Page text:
US President Joe Biden’s National Security Adviser Jake Sullivan arrives in Saudi Arabia Monday to meet Crown Prince Mohammed bin Salman, as the United States presses for a ceasefire in the years-long war between the kingdom and Yemen’s Houthi rebels; According to a report by the French Press Agency, translated by Al-Mashhad Al-Yamani.
Sullivan will be the most senior Biden administration official to visit Saudi Arabia. Besides seeing the crown prince, often referred to by his initials, Mohammed bin Salman, Sullivan is expected to meet with Deputy Defense Minister Khalid bin Salman, the crown prince’s brother, according to two senior administration officials.
The officials were not authorized to comment publicly, and spoke on condition of anonymity.
A senior official in the US administration said that the White House had decided that ending the conflict, perhaps the most complex in the world, could not be done without dealing with senior Saudi officials face to face.
National Security Council spokeswoman Emily Horne said Sullivan was traveling to Riyadh on Monday and would also visit the United Arab Emirates, Saudi Arabia’s ally in the war, but she did not give additional details.
Axios first reported that Sullivan was planning to travel to the area.
Sullivan is sent at a time when the situation in Yemen, which is the poorest country in the Arab world, is witnessing a frightening deterioration. Fighting intensified in the main city of Marib, as Iranian-backed rebels sought to oust the Saudi-backed government from the oil-rich city in the north of the country.
International efforts to end the war were fruitless. Last July, the US special envoy for Yemen, Tim Lenderking, called on the Houthis to “continuously engage meaningfully in the ceasefire and participate in political talks.” Saudi Arabia offered a cease-fire proposal to Houthi rebels in Yemen earlier this year as it looked to rehabilitate its image with the Biden administration.
The Saudis have come under international criticism for the air strikes that have killed civilians and the embargo that has exacerbated hunger in a country on the brink of famine.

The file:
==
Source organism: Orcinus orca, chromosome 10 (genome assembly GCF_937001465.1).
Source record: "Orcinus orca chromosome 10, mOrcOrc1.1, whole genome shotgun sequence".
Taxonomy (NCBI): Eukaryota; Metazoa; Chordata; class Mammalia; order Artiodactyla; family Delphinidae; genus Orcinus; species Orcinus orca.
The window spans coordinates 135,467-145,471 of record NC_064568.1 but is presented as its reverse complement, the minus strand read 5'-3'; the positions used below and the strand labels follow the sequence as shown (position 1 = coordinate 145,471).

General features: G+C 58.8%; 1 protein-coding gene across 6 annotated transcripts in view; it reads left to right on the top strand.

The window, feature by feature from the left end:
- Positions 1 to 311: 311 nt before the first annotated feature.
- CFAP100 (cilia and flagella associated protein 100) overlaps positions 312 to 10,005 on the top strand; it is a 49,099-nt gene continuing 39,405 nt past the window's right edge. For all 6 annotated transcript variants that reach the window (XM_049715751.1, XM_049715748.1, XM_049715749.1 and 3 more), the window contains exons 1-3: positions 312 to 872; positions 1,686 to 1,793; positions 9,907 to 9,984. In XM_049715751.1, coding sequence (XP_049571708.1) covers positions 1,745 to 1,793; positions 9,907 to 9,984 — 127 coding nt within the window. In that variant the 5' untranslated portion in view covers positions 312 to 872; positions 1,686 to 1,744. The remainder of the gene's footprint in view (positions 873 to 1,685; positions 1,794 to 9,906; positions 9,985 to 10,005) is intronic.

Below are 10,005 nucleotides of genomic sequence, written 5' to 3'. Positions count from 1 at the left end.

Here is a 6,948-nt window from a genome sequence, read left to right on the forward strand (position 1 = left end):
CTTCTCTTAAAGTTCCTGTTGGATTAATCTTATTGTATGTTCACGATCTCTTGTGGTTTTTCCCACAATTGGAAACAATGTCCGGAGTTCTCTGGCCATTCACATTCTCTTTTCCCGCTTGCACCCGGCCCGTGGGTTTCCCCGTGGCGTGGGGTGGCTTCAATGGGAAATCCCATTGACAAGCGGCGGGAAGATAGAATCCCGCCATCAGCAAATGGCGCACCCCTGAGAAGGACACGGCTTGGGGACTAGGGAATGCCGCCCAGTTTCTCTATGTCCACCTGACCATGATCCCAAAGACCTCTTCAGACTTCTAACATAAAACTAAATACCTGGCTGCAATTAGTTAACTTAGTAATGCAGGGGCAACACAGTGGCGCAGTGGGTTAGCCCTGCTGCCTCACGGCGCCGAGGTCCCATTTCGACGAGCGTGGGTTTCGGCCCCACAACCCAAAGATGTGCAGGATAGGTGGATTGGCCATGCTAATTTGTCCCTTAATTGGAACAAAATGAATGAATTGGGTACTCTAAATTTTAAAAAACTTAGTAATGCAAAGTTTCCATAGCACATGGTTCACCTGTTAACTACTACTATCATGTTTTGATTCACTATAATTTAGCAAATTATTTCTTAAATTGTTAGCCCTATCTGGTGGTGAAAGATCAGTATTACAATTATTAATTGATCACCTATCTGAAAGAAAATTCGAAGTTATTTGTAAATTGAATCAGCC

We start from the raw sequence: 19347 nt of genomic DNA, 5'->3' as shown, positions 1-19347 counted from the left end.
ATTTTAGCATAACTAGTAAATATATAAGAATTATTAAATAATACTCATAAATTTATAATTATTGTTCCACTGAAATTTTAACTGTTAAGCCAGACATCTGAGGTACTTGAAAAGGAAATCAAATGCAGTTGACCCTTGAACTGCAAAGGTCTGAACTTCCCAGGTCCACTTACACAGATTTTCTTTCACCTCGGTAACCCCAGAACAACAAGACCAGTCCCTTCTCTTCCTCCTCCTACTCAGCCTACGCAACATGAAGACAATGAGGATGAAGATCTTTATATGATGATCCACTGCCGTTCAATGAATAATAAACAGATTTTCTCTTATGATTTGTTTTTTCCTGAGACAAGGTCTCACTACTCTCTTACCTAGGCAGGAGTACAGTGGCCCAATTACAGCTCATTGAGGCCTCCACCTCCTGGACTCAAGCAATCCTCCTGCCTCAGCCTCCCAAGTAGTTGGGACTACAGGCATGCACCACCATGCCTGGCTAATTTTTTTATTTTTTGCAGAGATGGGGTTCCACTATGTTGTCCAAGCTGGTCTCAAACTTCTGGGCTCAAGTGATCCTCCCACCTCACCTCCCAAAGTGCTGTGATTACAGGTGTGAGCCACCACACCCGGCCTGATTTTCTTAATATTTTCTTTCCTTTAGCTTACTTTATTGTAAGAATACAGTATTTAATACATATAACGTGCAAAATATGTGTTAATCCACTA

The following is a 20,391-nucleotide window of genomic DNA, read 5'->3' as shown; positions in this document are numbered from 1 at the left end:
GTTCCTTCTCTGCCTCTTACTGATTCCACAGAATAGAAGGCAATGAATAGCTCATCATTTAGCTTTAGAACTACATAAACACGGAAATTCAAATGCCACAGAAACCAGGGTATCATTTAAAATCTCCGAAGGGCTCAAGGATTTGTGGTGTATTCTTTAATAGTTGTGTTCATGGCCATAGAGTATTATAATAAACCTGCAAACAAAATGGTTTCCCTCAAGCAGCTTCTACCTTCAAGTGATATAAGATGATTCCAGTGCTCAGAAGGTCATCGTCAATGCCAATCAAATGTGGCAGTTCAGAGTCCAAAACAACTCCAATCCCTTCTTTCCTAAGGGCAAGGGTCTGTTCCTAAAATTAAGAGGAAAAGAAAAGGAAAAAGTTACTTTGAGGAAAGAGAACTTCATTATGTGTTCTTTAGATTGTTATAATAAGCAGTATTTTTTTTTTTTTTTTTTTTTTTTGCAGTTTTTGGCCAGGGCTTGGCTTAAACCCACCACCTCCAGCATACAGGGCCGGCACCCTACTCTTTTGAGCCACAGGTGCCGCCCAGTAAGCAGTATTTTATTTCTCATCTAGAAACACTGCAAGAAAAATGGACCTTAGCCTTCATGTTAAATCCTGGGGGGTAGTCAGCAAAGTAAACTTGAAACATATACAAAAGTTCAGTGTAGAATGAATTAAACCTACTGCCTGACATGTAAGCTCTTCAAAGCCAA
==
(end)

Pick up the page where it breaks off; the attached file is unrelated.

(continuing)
The new UN envoy to Yemen, Hans Grundberg, recently declared that the country is “stuck in an unspecified state of war” and that resuming negotiations to end the more than six-year conflict will not be easy.
The war in Yemen began in September 2014, when the Iranian-backed Houthis seized Sanaa and continued their march south in an attempt to take over the entire country. Saudi Arabia, along with the United Arab Emirates and other countries, entered the war on the side of the internationally recognized Yemeni government in March 2015.
Under President Donald Trump, targeting continued even though his administration later halted US refueling operations for Saudi planes.
Biden announced weeks into his administration that he was ending all US support for “offensive operations during the war in Yemen, including related arms sales.” But there has been little progress on the ground in resolving what the United Nations describes as the world’s worst humanitarian crisis.
White House officials hope that Grundberg’s appointment will bring new dynamism and put pressure on all sides to end the conflict, according to two senior administration officials.
Joining Sullivan for talks with the Saudis and officials from the United Arab Emirates, Lenderking and Senior Director at the National Security Council for the Middle East Brett McGurk.
US Defense Secretary Lloyd Austin had planned to travel to Saudi Arabia earlier this month while in the region, but was delayed due to what the administration said were scheduling issues.
The high-profile White House campaign comes after Lenderking traveled to Saudi Arabia and Oman, which are both pressing for an end to the war. In addition, Secretary of State Anthony Blinken held talks with his counterparts members of the Gulf Cooperation Council on the sidelines of the United Nations General Assembly.
Sullivan’s visit to Saudi Arabia also comes as the administration looks for ways to revive the Iran nuclear deal. The Saudis and the United Arab Emirates vehemently oppose a return to the deal with Iran that the Obama administration originally brokered in 2015 only to be scrapped by Trump in 2018.
Iran’s new foreign minister, Hossein Amir Abdollahian, said in a speech to the United Nations General Assembly last Friday that his country would return to nuclear negotiations in Vienna “very soon.” But he accused the Biden administration of sending contradictory messages by saying it wanted to rejoin the agreement while imposing new sanctions on Tehran and not taking “any positive action.”
Biden and his team have made returning the United States to the agreement — which Britain, France, Russia, China, Germany and Iran — one of their top foreign policy priorities. But the United States has made limited progress in the indirect talks, and Tehran has been alarmed by Biden administration officials’ call for a “longer and stronger” deal than the original agreement, which expires at the end of 2030.